Johnson thrilled to join Saskatchewan Hockey Hall of Fame
Larry Johnson is generally a pleasant man, but the smile that stretched across his face on July 7 was difficult to escape.
The longtime player, coach, and dedicated volunteer to hockey in Swift Current was inducted into the Saskatchewan Hockey Hall of Fame that evening after a lifetime committed to that game that he loved.
“This is tremendous to be inducted into the Saskatchewan Hockey of Fame and to be with people of the quality of Hayley Wickenheiser and Ron Delorme and Bill Hicke,” said a beaming Johnson during the induction banquet. “It’s just awesome.”
Johnson began playing hockey at the age of four and his coaching career spanned over four decades, beginning in 1974 and concluded in 2015.
“Those years I’ll never forget. I will never forget the day I started with the teams and every player. I think I have become good friends with all the players. You don’t see very many very often but when we do I’ll never forget them. They are the ones that committed to the game and helped me along.”
The induction banquet was an opportunity for Johnson to reflect on a lifetime worth of memories in the hockey world.
“There’s lots over 40 years. The fellowship that we had, I learned a lot from the young people. I hope that I was able to pass along some hockey knowledge to them. We were successful. I enjoyed every year. We were continually learning the game of hockey,” explained Johnson.
Stewart Valley’s Travis Moen played two seasons under Johnson on the Swift Current Peewee Kings before going on to skate for the Anaheim Ducks, San Jose Sharks, Montreal Canadiens, and Dallas Stars in the National Hockey League.
“Larry was an amazing coach for us. We were at that age where it was our first year of rep hockey and Larry was such a calming person, never really yelled at us, tried to teach us things the best he could. That was the first year we were really learning systems back in Swift Current. He was just a guy you could talk to, wouldn’t yell at you, made sure you understood everything. He was a calm presence on the bench,” said Moen.
Johnson famously cut Moen from the Kings in his first season of Peewee eligibility.
“We talk about it all the time. I was definitely devastated about getting cut,” said Moen. “Luckily they came and watched me a couple weeks later and I got AP’D and then eventually made the team. It was just one of those things. You can tell every parent in hockey right now that kids have off weekends and it’s hard to pick a hockey team, it really is, especially with the first-years where everybody blends in and it’s really hard to pick. It was obviously devastating for me, but I learned from it and grew as a player from there.”
Johnson won four provincial titles as a coach, two at Peewee and two at the Bantam level, but his impact was about so much more than wins and losses. Other coaches have won more games and provincial titles. Others yet have sent many more players to the NHL. But Johnson always used his role as coach to develop young men and women both on and off the ice.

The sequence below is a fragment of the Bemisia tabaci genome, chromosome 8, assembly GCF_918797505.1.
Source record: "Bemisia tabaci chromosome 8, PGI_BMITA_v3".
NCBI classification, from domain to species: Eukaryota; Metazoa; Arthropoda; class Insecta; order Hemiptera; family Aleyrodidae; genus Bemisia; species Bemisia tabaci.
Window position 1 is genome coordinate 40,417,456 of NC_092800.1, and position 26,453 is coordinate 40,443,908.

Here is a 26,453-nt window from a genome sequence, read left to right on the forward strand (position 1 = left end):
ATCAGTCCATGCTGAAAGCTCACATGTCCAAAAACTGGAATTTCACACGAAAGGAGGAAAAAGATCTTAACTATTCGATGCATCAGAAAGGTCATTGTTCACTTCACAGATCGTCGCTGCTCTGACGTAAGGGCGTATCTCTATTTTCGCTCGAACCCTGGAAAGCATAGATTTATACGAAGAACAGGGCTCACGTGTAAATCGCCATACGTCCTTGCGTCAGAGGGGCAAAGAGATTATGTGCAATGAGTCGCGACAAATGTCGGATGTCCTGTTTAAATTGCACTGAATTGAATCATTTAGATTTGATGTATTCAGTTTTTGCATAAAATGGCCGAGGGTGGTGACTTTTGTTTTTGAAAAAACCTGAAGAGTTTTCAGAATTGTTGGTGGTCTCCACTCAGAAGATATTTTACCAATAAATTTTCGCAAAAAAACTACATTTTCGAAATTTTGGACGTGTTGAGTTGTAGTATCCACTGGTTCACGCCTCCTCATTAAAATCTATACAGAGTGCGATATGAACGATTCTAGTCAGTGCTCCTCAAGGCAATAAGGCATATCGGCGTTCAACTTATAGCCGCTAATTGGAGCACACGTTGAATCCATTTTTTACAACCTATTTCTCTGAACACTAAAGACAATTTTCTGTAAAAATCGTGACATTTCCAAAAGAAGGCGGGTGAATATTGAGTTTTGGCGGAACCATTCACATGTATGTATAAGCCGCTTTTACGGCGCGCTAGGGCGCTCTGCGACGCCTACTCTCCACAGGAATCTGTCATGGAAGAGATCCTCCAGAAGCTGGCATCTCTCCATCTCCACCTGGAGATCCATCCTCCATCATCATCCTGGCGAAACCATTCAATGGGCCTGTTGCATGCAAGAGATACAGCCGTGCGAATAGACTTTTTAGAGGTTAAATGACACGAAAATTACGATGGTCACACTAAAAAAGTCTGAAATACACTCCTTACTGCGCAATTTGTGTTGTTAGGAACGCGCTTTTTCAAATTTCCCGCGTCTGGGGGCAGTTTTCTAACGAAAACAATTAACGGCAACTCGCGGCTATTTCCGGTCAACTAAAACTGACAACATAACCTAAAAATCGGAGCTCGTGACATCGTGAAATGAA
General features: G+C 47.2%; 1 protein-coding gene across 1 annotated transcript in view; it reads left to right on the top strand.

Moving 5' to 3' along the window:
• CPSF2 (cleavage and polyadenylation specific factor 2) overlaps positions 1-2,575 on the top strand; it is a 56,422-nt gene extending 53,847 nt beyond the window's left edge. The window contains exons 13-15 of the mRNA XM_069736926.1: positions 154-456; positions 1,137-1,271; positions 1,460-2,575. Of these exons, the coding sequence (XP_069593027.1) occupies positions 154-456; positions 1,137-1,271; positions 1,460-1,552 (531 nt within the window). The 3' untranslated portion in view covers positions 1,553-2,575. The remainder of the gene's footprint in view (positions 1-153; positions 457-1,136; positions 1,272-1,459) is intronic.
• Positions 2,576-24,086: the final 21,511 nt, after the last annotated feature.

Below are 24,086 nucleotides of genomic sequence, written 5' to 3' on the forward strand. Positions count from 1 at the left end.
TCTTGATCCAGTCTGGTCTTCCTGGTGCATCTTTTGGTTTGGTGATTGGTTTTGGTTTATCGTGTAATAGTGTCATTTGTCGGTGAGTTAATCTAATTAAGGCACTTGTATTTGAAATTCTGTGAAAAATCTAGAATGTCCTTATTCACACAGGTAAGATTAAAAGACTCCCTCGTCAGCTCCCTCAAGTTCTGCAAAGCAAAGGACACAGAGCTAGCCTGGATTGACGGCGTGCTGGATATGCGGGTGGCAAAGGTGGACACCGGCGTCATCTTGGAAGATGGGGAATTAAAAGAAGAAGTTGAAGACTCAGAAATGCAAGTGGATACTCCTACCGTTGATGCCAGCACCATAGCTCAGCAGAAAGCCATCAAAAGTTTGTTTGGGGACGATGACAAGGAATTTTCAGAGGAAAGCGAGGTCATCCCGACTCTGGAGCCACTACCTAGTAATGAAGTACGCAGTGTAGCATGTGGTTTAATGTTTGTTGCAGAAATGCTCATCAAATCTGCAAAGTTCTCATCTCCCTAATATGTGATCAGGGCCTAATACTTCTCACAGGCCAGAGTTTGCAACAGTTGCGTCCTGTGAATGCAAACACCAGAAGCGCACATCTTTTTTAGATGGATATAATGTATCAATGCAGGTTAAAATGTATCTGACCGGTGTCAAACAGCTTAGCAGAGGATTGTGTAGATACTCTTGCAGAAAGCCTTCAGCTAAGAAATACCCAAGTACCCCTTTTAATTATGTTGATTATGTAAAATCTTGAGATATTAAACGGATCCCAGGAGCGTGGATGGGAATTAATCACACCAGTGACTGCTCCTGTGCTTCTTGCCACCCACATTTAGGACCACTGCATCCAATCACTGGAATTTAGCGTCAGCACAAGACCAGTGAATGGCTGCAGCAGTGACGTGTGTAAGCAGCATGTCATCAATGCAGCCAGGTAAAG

“I think the best thing about Larry was that he treated us like we were grown ups, we weren’t just kids to him,” said Brett Dickie, who played Peewee under Johnson and went on to play five seasons in the Western Hockey League. “He wouldn’t coddle us. He was treating us like we were grown up people and kept holding us accountable, making us show up on time, those are all things that in our day to day lives as adults we learned from him.”
Shortly after playing for Johnson, Dickie was drafted 13th overall in the 1998 WHL Bantam Draft and suited up for 360 WHL games with the Brandon Wheat Kings and Prince George Cougars
“Coming into Peewee was when we really started to specialize on systems, positional play, really moulding people for certain parts of their game. Larry was the one who really got me to a stay at home defenseman, solid defensively, penalty kill, not so much the offensive side, which that wasn’t part of my game. Larry was probably the one that got me into that kind of game and that’s what kind of carried me on to the junior ranks.”
Johnson, Moen, and Dickie would win a provincial championship together with the Peewee Kings and a number of those players were in attendance to see Johnson inducted into the Saskatchewan Hockey Hall of Fame.
“It was an amazing season,” said Moen. “We had a great team. I don’t know how many games we lost that year, but it wasn’t too many. I remember being in North Battleford the clock beating down three, two, one, everybody jumping on the ice. It was such an amazing feeling, especially at that age, the first thing you’ve ever really won and you cherish it with your teammates, with Larry and Harv [Barker]. It was a pretty cool experience for a 12-year-old.”
One of Johnson’s final and most notable accomplishments was working with Bobbi-jo Slusar to establish the Swift Current Wheelchair Hockey program.
“I always felt that I had to give something back to the community and that was a way that I could do it. I felt that the young people in wheelchairs and people with disabilities would love to have an opportunity to play the game. It was easy to start and I enjoyed ever minute of it. They loved it!”
Swift Current’s Larry Johnson (left) was inducted into the Saskatchewan Hockey Hall of Fame.